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Rio+20: Latin American cities on the frontlines

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Ana Carolina Fernades/Reuters

(Read caption) A Brazilian navy ship patrols near Copacabana beach, behind the national flag of Somalia, before the Rio+20 forum in Rio de Janeiro June 13. The Rio+20 United Nations sustainable development summit that will be held from June 20 to 22.

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Are Latin American cities more forward thinking than the rest of the world when it comes to the consequences of global warming?

That's what a new report from the Massachusetts Institute of Technology (MIT) says, showing that 95 percent of cities in the region are well aware of and planning for the negative effects of climate change. (That compares to just 59 percent of US cities.)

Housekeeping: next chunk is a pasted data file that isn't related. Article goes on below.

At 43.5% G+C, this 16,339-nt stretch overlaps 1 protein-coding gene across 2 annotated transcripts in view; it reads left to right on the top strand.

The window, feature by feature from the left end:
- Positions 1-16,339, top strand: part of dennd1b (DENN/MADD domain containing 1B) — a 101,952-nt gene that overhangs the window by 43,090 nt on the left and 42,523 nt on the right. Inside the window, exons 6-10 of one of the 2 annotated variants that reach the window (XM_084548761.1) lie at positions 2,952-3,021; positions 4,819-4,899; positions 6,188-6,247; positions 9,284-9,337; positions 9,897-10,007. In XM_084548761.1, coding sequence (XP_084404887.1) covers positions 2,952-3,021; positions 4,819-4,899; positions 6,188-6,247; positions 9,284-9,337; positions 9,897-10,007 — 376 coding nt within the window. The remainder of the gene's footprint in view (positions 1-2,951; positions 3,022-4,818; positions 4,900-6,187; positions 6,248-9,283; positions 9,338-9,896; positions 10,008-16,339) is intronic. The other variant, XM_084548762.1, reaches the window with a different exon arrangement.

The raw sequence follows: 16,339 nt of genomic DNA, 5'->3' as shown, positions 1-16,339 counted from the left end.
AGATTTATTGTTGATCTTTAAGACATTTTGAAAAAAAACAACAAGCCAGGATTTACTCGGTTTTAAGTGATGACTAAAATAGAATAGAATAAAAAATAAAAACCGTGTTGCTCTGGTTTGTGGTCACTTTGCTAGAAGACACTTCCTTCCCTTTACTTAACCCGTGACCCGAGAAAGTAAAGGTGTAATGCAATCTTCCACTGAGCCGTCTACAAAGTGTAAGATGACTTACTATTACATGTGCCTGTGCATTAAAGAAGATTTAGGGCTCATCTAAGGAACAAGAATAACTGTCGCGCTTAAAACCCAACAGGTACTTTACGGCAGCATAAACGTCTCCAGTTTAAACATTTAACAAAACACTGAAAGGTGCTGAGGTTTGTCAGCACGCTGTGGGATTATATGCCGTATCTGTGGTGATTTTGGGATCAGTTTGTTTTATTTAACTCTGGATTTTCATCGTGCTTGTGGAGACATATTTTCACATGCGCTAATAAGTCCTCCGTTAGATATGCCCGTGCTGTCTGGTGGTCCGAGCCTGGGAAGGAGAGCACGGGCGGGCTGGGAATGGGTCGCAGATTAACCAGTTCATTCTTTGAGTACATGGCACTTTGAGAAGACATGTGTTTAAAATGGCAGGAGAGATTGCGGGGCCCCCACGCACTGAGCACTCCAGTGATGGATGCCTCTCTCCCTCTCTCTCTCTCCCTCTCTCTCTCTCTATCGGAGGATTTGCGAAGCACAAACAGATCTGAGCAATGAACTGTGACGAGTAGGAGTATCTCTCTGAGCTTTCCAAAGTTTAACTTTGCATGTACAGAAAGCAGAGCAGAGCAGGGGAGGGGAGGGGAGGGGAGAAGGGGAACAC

This doesn't mean Latin American countries are actually making concrete plans, but they are doing their homework: meeting with local government environmental offices, conducting research on consequences, and forming task forces and partnerships with NGOs and other local entities.

This flurry of action may not be propelled by a commitment to preparation, but instead by the fact that Latin America is under more pressure than other regions.

Another new report, this one from the Inter-American Development Bank (IADB) in partnership with other organizations like the World Wildlife Fund, shows that Latin America is among the most vulnerable regions in the world when it comes to climate change: It could cost the region $100 billion a year by 2050 if current warming trends hold, the report says.

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